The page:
A phase that almost every growing girl faces is centring men’s feelings. Even men learn to centre other men’s feelings thanks to our patriarchal upbringing.
Sometimes it takes, what we call, a “Feminist Awakening” for many women to consciously desensitise the inherent compulsion to audition to be chosen by men and to quit putting their feelings last. We spoke to some women about instances where they coddled and pandered to men before their feminist awakening.
Iwinosa: “When I was much younger, I was taught to always accord special respect to boys and men. So I did, and unfortunately, I did it a lot. I just wanted to be greeting men and boys unprovoked. I felt like greeting them would make them like me and, when I got to university, it got worse.
Greeting boys and men was the medium I used to show my respect for them, like a validation thing, a good girl with manners thing; a girl who is well-brought-up and respectable and all that bullshit. And of course, those boys I always greet will never kick-start the greeting unless I did.
It took me having a roommate who was very stubborn in that regard to help me snap out of it. I eventually did, and now I don’t greet boys/men any more, at least not especially.
I don’t care. I will always be grateful to Tola (named changed for anonymity) for helping me without even knowing.
And I know that she doesn’t see herself as a feminist but I do. One time Tola revolted when a boy stopped her to call her attention to how she didn’t greet him. I saw her fight him with her words, she cursed the shit out of him. I was shocked; I was inspired.”
Itohan: “I used to be one of those people that went “not all men” and was “one of the boys”. I was never “like other girls” because of course, those were annoying. I didn’t like pink or “girly clothes” because, ew. I also didn’t wear any makeup. I liked the natural look because, you know, I was different. I also did a lot of bending over backwards to defend men.
Then one day, I started listening to the words women were saying and stopped navigating feminism through the eyes of men. Also, these men switched up on me with quickness but women were always there for me.”
Chioma: “God, I was embarrassing. I’m so ashamed to share but, okay. One time, I was speaking to a male friend on the phone and he was telling me about how he stopped talking to a mutual friend of ours because she was “laying the feminism on a bit too thick”. I agreed with him and said yes, he did the right thing. I don’t know why I was like that to be very honest.
Although I’m happy now that this same person came into my DMs about a week ago and asked me why I had suddenly changed, he said I had become aggressive and joined the Twitter feminists. I told him off but I don’t know if that can wash the stains of my past behaviour away.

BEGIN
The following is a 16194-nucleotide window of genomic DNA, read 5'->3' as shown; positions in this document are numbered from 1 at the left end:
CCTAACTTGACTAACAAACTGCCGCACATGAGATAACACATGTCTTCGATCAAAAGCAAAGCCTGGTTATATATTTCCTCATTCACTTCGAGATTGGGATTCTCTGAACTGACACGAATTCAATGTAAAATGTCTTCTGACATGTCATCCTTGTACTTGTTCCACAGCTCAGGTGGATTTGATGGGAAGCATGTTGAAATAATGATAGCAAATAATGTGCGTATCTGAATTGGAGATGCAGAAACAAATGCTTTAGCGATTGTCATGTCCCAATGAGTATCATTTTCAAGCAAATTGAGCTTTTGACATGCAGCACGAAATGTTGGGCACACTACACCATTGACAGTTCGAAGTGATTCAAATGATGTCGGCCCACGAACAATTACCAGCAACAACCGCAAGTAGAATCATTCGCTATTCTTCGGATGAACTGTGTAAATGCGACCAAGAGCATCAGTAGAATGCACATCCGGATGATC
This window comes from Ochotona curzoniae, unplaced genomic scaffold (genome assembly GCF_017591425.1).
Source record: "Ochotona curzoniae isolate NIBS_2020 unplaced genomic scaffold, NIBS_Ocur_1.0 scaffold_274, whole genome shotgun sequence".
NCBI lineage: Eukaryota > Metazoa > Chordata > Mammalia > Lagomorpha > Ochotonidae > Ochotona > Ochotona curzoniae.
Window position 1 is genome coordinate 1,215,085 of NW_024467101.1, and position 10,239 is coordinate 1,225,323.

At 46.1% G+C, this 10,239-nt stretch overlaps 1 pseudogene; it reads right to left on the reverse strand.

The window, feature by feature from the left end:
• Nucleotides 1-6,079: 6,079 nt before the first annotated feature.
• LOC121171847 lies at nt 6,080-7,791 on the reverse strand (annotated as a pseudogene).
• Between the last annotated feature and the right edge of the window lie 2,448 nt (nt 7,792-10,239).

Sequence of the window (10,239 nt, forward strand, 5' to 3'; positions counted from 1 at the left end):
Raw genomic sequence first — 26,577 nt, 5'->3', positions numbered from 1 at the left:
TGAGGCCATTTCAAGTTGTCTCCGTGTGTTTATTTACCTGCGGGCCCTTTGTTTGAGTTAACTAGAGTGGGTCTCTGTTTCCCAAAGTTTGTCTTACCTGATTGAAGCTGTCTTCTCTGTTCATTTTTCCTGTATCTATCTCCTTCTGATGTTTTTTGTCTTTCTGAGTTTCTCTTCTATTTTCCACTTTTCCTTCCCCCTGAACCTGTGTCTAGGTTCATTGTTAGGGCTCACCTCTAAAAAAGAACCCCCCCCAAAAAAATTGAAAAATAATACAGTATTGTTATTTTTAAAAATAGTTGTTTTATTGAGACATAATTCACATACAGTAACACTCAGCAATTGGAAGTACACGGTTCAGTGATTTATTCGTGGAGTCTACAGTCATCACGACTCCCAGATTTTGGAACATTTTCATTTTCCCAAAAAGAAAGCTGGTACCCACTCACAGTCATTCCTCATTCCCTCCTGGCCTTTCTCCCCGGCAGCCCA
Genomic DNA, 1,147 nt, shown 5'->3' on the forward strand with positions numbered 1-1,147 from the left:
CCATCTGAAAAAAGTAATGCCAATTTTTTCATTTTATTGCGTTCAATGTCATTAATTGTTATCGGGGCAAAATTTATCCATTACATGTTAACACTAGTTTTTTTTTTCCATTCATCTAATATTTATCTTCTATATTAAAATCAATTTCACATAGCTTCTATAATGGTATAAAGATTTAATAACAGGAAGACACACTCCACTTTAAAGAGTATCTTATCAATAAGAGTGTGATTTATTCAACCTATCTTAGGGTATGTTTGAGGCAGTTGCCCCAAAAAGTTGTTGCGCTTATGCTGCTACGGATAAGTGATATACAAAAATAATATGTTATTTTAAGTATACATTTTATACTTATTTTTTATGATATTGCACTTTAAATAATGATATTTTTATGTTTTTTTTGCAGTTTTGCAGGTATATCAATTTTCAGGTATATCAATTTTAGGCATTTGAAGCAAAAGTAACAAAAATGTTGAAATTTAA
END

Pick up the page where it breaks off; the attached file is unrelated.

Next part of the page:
Up until last year, I used to judge women who opened their bodies, I used to say, “I’m a feminist but I don’t like labels”, you know all that rubbish? I used to do it.
That’s it; I can not remember anything else. I think the reason why I was like this was because of Christianity. I’m not sure though, but I just know that since I stopped letting the Bible think for me and started asking the tough questions that bothered me, I felt freer. I was living in fear for years, I was stifled.”
Regina: “In secondary school, I wanted to be validated and noticed by boys so bad. I talked shit about girls to get a few laughs from them. I was so disgusting lmao (I’m so embarrassed by this second one). Okay, so you know the transition stage where you move from bra tops to bras?
My first bra was padded and so, my tits looked bigger. I got a lot of attention and I LOVED it. Then I told my mum to get me more bras and she got lace bras. I tried them on and I was so angry because I knew I wouldn’t get attention anymore. I complained and complained that I didn’t like them because they were uncomfortable and the padded ones were more comfortable and then, she got padded ones. Sigh, well, I’m happy about growth.”
Validation from men is a tedious cross to bear but it’s also a needless cross to carry. Much like every other symptom of patriarchy you’d find that there’s no light at the end of the tunnel of needless pandering and that the reward for any unpaid labour is more unpaid labour.
For these women and like many others, this phase of separation from other women and things considered women things is symbolic of what they thought to be true, that being a woman alone is not enough.